I want to show that SU(n) is a subgroup of SO(2n). I can show the first step, that is, for any $U=U_R + iU_I\in SU(n)$ with $U_R,U_I\in\mathbb{R}^{n\times n}$, we identify $U$ with the real $2n\times 2n$ matrix $ X = \begin{pmatrix} U_R & - U_I\\ U_I & U_R \end{pmatrix} $ and I can show that $X$ is orthogonal, i.e., $XX^T= Id_{2n\times 2n}$. But I do not know how to show that $\det X = 1$. Can someone show we how?

Thank you in advance!



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    $\begingroup$ I think that we always have $\det X=|\det U|^2$. For all $U\in GL_n(\Bbb{C})$. $\endgroup$ Jul 18, 2022 at 10:10
  • $\begingroup$ See here. Does that answer your question? $\endgroup$ Jul 18, 2022 at 10:11
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    $\begingroup$ @JyrkiLahtonen more generally, if $L/K$ is a finite Galois extension, then by restriction of scalars any $U \in M_{n \times n}$ gives rise to a square matrix of dimension $n[L:K]$ with determinant $N_{L/K}(\det U)$ $\endgroup$ Jul 18, 2022 at 10:39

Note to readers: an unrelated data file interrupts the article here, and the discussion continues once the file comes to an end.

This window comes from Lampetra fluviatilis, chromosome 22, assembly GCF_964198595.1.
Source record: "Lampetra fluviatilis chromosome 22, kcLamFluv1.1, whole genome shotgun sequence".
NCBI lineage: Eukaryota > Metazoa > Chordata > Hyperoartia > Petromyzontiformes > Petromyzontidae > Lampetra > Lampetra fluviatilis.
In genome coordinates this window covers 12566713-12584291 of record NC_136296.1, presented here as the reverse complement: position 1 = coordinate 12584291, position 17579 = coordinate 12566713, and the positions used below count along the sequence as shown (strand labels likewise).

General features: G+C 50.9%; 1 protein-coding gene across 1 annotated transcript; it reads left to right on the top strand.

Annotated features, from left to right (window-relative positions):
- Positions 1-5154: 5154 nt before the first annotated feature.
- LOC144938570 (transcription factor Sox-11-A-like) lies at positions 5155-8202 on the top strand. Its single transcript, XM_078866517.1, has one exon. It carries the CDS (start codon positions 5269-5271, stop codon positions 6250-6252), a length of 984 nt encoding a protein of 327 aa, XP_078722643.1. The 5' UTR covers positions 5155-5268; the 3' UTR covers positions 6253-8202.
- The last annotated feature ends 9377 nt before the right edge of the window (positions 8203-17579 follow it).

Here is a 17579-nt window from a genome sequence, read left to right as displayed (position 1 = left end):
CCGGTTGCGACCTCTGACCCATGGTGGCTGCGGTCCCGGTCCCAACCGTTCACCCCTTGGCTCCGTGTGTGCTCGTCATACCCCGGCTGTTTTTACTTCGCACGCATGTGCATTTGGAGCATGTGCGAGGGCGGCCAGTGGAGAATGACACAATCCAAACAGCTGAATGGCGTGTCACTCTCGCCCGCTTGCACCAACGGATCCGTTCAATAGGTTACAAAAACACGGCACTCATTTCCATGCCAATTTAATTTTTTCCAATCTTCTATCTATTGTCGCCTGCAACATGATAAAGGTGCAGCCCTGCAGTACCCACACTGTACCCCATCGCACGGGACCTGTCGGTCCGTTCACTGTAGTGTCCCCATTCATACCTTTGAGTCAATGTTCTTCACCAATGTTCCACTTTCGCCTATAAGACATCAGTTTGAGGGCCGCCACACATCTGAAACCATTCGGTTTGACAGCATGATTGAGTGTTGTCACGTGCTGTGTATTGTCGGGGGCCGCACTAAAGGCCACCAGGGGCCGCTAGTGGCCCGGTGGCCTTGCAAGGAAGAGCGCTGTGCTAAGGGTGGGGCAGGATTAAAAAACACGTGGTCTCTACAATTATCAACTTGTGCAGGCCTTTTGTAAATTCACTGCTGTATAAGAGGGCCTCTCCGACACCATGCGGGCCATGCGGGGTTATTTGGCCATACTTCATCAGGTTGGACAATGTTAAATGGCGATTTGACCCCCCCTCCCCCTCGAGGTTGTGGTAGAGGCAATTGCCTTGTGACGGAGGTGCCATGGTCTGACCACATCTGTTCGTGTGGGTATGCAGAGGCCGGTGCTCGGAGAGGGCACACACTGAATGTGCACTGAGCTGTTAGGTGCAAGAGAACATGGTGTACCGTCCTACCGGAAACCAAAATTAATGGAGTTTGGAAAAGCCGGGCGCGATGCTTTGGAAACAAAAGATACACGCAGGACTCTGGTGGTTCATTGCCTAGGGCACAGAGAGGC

1 Answer 1


Here is one nice approach. Denote $$ P = \pmatrix{I & -iI\\-iI & I}, $$ note that $P^{-1} = \frac 12 P^*$ (where $P^*$ denotes the conjugate-transpose of $P$). Now, note that $\det(X) = \det(P^{-1}XP)$, and verify (via block-matrix multiplication) that $$ P^{-1}XP = \frac 12 P^*XP = \pmatrix{U_R + iU_I & 0\\0 & U_R - iU_I}. $$ Thus, we have $$ \det(X) = \det(U) \det(\bar U) = \det(U)\overline{\det(U)} = |\det(U)|^2 = 1. $$ (In the above, $\bar \cdot$ denotes the complex conjugate, so $\bar U = U_R - iU_I$).


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